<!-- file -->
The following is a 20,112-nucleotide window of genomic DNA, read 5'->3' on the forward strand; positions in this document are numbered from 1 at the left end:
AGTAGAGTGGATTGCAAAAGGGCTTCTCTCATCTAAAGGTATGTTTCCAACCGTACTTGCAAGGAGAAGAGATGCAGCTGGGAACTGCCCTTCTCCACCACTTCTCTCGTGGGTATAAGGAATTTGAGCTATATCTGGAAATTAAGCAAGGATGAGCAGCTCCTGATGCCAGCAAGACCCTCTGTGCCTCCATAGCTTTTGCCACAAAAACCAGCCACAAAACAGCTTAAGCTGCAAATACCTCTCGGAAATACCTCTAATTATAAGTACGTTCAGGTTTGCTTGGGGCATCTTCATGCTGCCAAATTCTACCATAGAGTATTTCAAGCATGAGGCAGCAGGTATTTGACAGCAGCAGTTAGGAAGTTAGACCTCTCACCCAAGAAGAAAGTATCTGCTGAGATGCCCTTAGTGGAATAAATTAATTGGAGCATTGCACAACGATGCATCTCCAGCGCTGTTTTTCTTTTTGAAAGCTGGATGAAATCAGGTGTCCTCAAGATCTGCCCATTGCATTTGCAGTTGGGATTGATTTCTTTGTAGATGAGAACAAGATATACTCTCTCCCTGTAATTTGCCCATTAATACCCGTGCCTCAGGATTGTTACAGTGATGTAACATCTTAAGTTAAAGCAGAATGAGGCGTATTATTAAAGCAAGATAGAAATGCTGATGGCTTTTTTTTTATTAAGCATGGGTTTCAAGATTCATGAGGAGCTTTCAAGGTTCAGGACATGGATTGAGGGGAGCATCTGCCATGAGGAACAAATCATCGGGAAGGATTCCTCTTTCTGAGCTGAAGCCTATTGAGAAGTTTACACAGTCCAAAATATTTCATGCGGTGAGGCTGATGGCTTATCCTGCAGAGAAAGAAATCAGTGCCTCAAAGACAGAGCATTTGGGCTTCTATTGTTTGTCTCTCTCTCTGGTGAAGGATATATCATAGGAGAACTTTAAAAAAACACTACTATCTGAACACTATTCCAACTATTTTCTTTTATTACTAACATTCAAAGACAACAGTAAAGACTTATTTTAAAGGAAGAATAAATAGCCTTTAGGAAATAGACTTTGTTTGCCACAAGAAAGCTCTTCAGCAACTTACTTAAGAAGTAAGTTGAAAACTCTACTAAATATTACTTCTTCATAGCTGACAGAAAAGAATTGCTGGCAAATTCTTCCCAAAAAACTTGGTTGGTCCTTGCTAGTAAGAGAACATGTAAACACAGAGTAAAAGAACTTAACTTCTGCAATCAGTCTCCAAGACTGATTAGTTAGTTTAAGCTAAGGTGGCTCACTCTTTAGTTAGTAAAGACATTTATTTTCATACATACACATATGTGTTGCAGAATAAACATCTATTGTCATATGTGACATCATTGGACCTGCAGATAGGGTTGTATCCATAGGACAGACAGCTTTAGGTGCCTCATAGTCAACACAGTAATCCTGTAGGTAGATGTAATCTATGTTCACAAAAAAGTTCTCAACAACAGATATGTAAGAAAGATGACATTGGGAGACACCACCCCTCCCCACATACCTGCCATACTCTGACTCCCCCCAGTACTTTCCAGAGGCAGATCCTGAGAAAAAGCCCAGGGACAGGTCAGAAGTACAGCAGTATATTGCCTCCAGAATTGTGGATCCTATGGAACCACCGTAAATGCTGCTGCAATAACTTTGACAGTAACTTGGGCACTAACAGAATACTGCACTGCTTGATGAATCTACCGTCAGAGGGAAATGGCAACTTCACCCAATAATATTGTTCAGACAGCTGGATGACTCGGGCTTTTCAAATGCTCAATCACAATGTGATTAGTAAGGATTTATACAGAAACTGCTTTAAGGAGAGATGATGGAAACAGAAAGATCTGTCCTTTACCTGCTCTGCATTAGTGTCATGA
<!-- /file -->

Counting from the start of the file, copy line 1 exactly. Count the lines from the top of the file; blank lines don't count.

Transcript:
The following is a 20,112-nucleotide window of genomic DNA, read 5'->3' on the forward strand; positions in this document are numbered from 1 at the left end: